Case Studies


Six selected schemes show the standout effect flooring can produce in a variety of settings, from an Italian mosiac showroom to a paint shop.


FX

Words by Clare Dowdy

SICIS mosaics, Italy

High-end mosaic brand SICIS opened its first London flagship store in March. This follows similar spaces in Milan and Paris.

Rather than a modest single-storey showroom, the Italian firm has taken a four-floor, 511 sq m townhouse in Dover Street, Mayfair. SICIS's in-house design team has converted it into a showroom and apartment, where its wares and tiling are on display.

The ancient technique of micro mosaic covers the walls and ceilings as well as the floors. 'The floors reflect the eclectic style of the company,' says Maurizio Leo Placuzzi, president of SICIS, founded in Ravenna in 1987. 'The lower level, with a mosaic pixel pattern, reproduces the aquatic world of spas, hamams and swimming pools, evoking in the viewer memories of exotic destinations.'

Against this backdrop SICIS's extravagant artworks, furniture pieces, watches and jewellery, along with its first collection of mosaic-inspired fabrics -- being launched in the London store -- are on display.

Previously, the space had a ceramic floor. 'We had no issue with installing our mosaic and marbles, it is our expertise,' says Placuzzi.

Recent and bigger projects for SICIS include major hotels including the Burj Al Arab in Dubai, and Wynn Casinos in Las Vegas and Macau.

Ceadogán rugs, Ireland

Artisanal Wool and silk rug-making company Ceadogán was set up 25 years ago by Denis Kenny in the Irish county of Wexford, with the company operating out of a stonewalled farmyard dating back to Cromwellian times.

Vibrantly coloured rugs to designs by Maree Hensey for Ceadogán Rugs sit in the hospitality area of the Croke Park football stadium, Dublin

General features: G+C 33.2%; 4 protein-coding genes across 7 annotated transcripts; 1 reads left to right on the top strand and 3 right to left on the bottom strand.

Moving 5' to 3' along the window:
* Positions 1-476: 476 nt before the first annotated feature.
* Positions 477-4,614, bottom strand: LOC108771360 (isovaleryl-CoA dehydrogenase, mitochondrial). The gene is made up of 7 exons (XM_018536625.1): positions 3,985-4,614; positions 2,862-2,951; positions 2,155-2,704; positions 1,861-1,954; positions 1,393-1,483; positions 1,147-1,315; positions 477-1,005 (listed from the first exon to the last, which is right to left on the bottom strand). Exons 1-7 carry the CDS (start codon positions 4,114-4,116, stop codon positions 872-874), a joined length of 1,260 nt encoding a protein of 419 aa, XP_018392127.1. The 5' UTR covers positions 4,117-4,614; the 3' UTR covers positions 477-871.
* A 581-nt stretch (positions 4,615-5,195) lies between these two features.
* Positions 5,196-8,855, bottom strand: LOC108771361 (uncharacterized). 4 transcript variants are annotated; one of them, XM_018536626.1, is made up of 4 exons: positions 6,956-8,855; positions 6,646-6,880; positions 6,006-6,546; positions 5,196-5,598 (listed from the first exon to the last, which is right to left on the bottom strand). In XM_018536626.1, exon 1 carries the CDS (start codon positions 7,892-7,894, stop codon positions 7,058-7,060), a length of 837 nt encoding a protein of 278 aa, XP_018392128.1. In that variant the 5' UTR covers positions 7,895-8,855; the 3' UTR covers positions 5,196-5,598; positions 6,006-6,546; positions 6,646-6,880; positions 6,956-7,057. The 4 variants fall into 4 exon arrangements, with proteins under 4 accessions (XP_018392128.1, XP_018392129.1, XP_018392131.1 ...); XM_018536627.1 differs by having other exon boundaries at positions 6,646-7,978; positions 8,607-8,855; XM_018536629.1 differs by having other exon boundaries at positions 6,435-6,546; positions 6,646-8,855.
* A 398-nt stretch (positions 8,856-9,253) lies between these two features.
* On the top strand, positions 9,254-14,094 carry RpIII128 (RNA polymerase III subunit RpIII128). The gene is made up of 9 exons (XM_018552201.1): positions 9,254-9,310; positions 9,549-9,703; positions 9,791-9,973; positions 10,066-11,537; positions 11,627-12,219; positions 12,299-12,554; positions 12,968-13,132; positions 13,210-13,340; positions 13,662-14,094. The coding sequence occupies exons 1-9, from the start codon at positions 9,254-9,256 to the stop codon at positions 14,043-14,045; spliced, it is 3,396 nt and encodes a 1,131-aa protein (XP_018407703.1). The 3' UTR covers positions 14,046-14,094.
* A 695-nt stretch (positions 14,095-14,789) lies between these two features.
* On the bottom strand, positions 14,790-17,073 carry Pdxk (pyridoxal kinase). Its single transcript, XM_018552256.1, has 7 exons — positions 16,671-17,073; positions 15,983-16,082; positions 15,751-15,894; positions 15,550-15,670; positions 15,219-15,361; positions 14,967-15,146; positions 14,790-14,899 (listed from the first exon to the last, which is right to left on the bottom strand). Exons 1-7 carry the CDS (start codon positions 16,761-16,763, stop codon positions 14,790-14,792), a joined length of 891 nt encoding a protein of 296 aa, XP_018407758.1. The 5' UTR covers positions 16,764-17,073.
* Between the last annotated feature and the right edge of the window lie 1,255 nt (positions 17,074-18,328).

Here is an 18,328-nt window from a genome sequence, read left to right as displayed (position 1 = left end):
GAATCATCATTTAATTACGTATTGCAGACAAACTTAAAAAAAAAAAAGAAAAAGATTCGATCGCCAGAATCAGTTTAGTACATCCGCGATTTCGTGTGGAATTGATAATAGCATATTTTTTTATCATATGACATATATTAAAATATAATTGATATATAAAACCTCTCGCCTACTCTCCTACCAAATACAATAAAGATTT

Vibrantly coloured rugs to designs by Maree Hensey for Ceadogán Rugs sit in the hospitality area of the Croke Park football stadium, Dublin

Each piece is handmade using a tufting gun, which blows the wool through a piece of polyester stretched over a vertical wooden frame. 'This method is suited to contemporary modern design; it's like using the gun to draw shapes on a huge canvas,' says Ceadogán's creative director Fiona Gilboy. As well as turning a client's own design into a rug, Kenny and his team collaborate with artists and designers on patterns, creating bespoke pieces for embassies, hotels and big corporate spaces.

Vibrantly coloured rugs to designs by Maree Hensey for Ceadogán Rugs sit in the hospitality area of the Croke Park football stadium, Dublin

Four large pieces by Maree Hensey now adorn the corporate hospitality area of Croke Park football stadium in Dublin (shown here). Working with external designers 'gives us more variety', says Gilboy. 'Each designer has their own style and colour preferences, and that gives clients more choice.' She cites designer Andrew Ludick's bright, hand-drawn graphics, Patricia Murphy's blending of bright colours, and fashion designer Helen Cody's more muted palette.

Vibrantly coloured rugs to designs by Maree Hensey for Ceadogán Rugs sit in the hospitality area of the Croke Park football stadium, Dublin
Vibrantly coloured rugs to designs by Maree Hensey for Ceadogán Rugs sit in the hospitality area of the Croke Park football stadium, Dublin

As well as giving a room a visual point of interest, the rugs bring acoustic benefits, particularly in large contemporary spaces of glass, steel and floor tiling.

Interface, UK

Interface is continuing its sustainability drive with the launch of a range referencing woollen textiles.

From the World Woven collection
From the World Woven collection

The World Woven collection taps into current trends for uncomplicated, hand-crafted and imperfect products rather than factory-made uniformity. Interface, which is based in Atlanta, Georgia, has created the range with 100 per cent recycled content nylon.